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Playing with Sound: The World of Digital Journalism

Digital Journalism can teach students with visual impairments many important skills in a fun and motivating way.

Image of Studio Recorder in useCut, paste, delete.  It’s really that simple.

Radio broadcasting for students who are blind or visually impaired might seem intimidating at first, but with user-friendly software called Studio Recorder from the American Printing House for the Blind (APH), this is a powerful tool for students to edit their own voice in the same way they would edit a print document.

Digital Journalism Class Objectives:

  • Students will learn the history of audio/radio broadcasting including the First Amendment.
  • Students will learn journalism skills such as what makes news, practice listening to radio news and comprehending the content, learning basic geography through world news, be able to set up an interview, write questions using the 5Ws and an H, record the interview, write a brief news story, record the story and include an actuality (sound clip) and edit extraneous sounds.
  • Students will gain technical production skills and discern whether an item needs a music bed or a segue, choose appropriate themes, learn how to time the story and balance the information.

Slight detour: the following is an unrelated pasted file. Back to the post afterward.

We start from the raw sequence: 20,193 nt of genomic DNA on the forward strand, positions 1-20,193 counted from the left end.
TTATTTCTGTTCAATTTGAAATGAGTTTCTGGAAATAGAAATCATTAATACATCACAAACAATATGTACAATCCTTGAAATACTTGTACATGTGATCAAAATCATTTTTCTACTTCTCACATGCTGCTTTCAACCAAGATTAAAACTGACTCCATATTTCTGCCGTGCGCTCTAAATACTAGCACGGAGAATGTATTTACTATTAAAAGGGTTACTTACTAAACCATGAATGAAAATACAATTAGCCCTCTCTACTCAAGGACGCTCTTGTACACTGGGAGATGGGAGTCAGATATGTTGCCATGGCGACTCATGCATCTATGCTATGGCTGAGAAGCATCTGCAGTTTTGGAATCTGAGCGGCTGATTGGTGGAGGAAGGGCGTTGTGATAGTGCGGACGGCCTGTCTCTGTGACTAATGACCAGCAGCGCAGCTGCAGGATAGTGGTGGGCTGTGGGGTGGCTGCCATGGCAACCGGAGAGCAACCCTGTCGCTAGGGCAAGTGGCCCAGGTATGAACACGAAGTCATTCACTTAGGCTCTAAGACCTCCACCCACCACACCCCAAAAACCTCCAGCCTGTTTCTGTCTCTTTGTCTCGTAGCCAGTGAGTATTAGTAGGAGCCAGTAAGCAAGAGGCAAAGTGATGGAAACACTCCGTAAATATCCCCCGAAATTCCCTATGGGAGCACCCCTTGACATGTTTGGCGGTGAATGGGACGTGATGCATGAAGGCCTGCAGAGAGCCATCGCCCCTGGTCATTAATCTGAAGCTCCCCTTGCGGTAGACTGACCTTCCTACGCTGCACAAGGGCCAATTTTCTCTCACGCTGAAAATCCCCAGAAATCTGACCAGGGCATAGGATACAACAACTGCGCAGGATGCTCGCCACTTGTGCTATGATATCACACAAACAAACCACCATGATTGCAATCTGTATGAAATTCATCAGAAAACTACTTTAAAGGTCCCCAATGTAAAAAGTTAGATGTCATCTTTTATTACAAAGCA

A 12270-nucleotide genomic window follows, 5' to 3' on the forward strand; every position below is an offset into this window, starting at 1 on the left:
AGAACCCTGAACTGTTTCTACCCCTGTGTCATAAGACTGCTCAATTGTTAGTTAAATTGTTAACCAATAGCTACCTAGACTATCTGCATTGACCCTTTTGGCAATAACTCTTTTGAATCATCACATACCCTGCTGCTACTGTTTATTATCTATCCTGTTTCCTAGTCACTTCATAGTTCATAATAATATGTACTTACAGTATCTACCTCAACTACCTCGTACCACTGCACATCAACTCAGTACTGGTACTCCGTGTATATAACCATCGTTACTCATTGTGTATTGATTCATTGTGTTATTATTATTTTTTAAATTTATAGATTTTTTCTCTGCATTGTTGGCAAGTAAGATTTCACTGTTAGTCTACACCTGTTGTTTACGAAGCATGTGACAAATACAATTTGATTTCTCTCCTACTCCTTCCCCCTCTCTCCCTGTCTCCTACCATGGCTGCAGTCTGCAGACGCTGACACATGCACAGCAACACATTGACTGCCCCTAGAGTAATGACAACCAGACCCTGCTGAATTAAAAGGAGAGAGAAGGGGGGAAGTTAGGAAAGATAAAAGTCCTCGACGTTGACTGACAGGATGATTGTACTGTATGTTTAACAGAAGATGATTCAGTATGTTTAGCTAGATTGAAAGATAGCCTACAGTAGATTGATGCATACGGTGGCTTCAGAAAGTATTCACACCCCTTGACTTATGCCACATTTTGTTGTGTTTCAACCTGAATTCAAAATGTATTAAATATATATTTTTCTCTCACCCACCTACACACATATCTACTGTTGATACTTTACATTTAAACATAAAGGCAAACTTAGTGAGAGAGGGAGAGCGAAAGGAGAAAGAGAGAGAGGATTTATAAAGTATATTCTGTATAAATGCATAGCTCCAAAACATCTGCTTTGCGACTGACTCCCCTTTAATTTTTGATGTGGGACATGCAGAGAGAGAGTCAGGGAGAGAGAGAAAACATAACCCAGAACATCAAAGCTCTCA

The original vision of a radio class was not to train students for a career in radio, but rather to foster and enhance basic reading, writing, organizing information and presenting information to a specific audience.

Skills that can be taught:

  • Being able to stay on topic
  • Articulation
  • Public speaking skills
  • Using a keyboard to start and stop recording
  • Communication skills
  • Writing skills
  • Reading skills
  • Stick-to-itivness — multiple recordings
  • Peer feedback
  • Asking questions
  • Listening to answers
  • Organizing information
  • Writing for a specific audience
  • Using a microphone correctly

Equipment Needed

  • A computer running Microsoft Windows 98 or later, including XP and Vista
  • Microphone
  • Studio Recorder software (available on Quota funds)
  • Students
  • Music
  • Creativity
  • Listeners


  • Communication skills
  • Confidence
  • Building community
  • Students learn to ask questions
  • Students learn the difference between fact and opinion
  • Students become better consumers of media
  • Students learn about public relations
  • Students take an interest in the world around them


  • Equipment failure
  • Patience with editing process
  • Overcoming stereotypes
  • Administrative support
  • Cancelled interviews
  • Dead-end leads
  • Access to telephone and internet

Interested in learning more about our program?  Listen to this story from Arizona Public Media.

Lesson Plans and Handouts

Learn more about Studio Recorder from APH. (Available using Quota funds.)

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Lessons and materials

YouTube Learning Videos for Students with Visual Impairments

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